The main barrier to intercultural dialogue comes both from the mainstream cultural trend, as well as from the minority groups. Promoting Serbian culture as the unifying force of Serbian ethnic unity, the Ministry and the main cultural institutions are hostile to the idea of challenging and undermining fixed identities or overlapping with others – in fact, they are precisely doing the opposite. At the same time, national minorities are often employing self-ghettoization strategies to prevent conflicts but also to fence off resources within their own communities. Hence, they are also not interested in cross-cultural and trans-cultural dimensions, since there is a fear of losing the identity. As a result, despite the adoption of the White Paper on Intercultural Dialogue of the Council of Europe in 2007, the Ministry has not been active in supporting it, especially in the last 5 years.
As with many progressive issues, the civil society has contributed to the issue mainly: the NGO theatres, such as Dah Theatre or the Centre for Cultural Decontamination, Cultural Centre Rex, developed a lot of real intercultural dialogue programmes and projects, from inclusive theatre performances to exhibition projects reviving the life of lost neighbours (the Jewish community in Belgrade) or ignored neighbours (the Roma community), as well as raising awareness and including immigrant communities (refugees from Croatia and Bosnia), some of which have been awarded and become a standard for intercultural projects (e.g. In/Visible City – performed on "bus 26" by Dah theatre). However, with the international funders moving their attention away from dialogue with the creative industries, entrepreneurism, resilience and other issues, CSOs have also decreased their engagement (one obvious and important exclusion are the projects with migrants in 2015 and 2016 – see 2.7).
In the cultural industries, the issue of intercultural conflict, differences etc. have been addressed often, as it has "dramatic" but also "cathartic" aspects. However, it very rarely succeeded in having high artistic results, with the exception of the movies of Goran Paskaljević, Emir Kusturica, Srđan Dragojević and Srđan Karanović (opening up the issues of intercultural dialogue between Serbian and Albanian, Roma or specific social non-integrated groups like the LGBT community). Otherwise, in popular movies, TV serials (24 Hour Marriage and Mixed Marriage on TV Pink), rock and folk music – in both dramatic and humorous ways, the stereotypes, prejudices and different options are presented without clear critical sensitivity.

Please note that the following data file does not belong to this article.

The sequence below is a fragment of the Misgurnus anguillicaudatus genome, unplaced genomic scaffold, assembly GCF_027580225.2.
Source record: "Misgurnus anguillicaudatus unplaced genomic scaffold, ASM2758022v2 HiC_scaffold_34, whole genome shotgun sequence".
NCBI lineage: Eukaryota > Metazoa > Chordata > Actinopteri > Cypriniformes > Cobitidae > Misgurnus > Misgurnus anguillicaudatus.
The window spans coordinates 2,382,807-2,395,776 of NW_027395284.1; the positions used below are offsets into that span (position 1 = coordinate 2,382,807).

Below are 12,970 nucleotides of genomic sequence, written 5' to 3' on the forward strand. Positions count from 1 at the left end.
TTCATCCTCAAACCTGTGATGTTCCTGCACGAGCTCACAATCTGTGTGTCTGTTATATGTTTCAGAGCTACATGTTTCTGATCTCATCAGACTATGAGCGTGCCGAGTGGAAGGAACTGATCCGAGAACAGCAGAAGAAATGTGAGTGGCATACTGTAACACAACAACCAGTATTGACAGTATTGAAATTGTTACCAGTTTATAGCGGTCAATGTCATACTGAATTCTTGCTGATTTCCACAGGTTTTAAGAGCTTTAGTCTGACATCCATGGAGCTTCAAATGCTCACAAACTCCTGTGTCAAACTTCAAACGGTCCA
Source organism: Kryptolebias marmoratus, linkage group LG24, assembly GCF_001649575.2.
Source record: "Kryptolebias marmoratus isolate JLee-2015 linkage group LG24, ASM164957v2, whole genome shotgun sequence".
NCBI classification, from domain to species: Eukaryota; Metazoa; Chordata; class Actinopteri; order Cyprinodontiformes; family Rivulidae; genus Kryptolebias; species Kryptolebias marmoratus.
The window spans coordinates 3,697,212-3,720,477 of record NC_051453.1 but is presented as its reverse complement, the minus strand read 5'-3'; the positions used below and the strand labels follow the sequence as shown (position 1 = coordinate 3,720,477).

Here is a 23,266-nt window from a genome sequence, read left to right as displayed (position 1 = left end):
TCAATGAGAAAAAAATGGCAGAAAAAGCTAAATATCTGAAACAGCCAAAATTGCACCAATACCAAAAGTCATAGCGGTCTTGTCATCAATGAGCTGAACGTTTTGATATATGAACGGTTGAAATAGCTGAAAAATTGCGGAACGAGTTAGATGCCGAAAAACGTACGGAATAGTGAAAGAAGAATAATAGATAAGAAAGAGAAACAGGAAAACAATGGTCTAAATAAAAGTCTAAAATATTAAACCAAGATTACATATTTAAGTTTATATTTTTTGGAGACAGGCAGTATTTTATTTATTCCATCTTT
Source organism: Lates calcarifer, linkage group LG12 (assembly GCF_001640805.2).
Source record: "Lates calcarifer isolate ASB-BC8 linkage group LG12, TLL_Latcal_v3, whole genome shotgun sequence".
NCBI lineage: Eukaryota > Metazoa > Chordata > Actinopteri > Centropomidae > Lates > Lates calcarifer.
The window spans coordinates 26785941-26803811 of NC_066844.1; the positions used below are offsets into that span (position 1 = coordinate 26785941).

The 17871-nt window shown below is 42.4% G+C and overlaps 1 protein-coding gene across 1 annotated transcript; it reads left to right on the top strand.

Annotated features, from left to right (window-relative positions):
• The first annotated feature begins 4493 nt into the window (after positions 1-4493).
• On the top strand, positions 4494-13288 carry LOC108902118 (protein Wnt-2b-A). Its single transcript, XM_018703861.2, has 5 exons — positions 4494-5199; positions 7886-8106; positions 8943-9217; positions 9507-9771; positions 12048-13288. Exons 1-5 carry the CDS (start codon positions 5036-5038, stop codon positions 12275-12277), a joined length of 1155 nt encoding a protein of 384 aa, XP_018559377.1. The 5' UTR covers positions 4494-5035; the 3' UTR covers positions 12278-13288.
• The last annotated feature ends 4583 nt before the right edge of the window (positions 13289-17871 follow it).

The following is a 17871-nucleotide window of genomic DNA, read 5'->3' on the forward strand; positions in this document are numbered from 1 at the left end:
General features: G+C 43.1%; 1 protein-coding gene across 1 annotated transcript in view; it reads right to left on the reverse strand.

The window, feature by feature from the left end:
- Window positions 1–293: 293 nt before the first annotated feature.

In Vojvodina, intercultural projects have been somewhat more present, due to the history of multicultural policies and programmes. A project titled the "Promotion of Multiculturalism and Tolerance in Vojvodina" was organised by the Provincial Government, with the main objectives of contributing to promoting the idea of an open democratic society and raising awareness of multilingualism and multiculturalism in Vojvodina and representing them as values of common interest. The main characteristic of this programme was that it involved several Provincial Secretariats and many partners, ranging from research centres and libraries to schools and media. One of the popular parts of the programme was the quiz for pupils in which they learned and presented their intercultural knowledge while competing for prizes. For that occasion, a publication “How much do we know each other” was produced and disseminated. The project covered the organisation and realisation of many sub-projects that promote and produce intercultural dialogue in different areas. It also contributed to specific approaches.
In 2016, intercultural dialogue has been adopted as one of Novi Sad’s main policies in its Strategy for cultural development 2016-2026, as well as one of the main pillars of city’s candidature for the European Capital of Culture. The city’s calls for projects now regularly involve intercultural dialogue as a priority. With the theme of building bridges, Novi Sad has highlighted various relations that need to be established and dialogues that need to be supported – e.g. centre vs. periphery, Serbia vs. EU, professionals vs. amateurs. However, there have been no special calls for intercultural projects, nor has there been an increased presence of such projects.
Last update: September, 2018
Intercultural education in Serbia is not part of the general school curricula, unless one considers the possibility to learn the "language of the community" (which remained in the system from the socialist government's educational policy of the 1970s and means to learn one of the languages of ethnic minorities, i.e. giving the possibility to Serbian children living in cities with e.g. Hungarian or Slovak populations, to learn these languages). Education about world cultures, religions and traditions is integrated within the curricula, as part of history, geography and literary studies, as well as in music and visual arts. Art and music schools have introduced, into the general curriculum, artistic experiences from different parts of the world; literature classes have readings from the texts belonging to the writers of national cultural minorities'.
In 2003, the Ministry of Education, under political pressure to introduce religious education in primary schools, made a compromise to introduce together religious education and civic education. Within civic education, teachers are encouraged to use arts and culture in teaching about human rights, citizens' rights and responsibilities, understanding of different world religions, etc.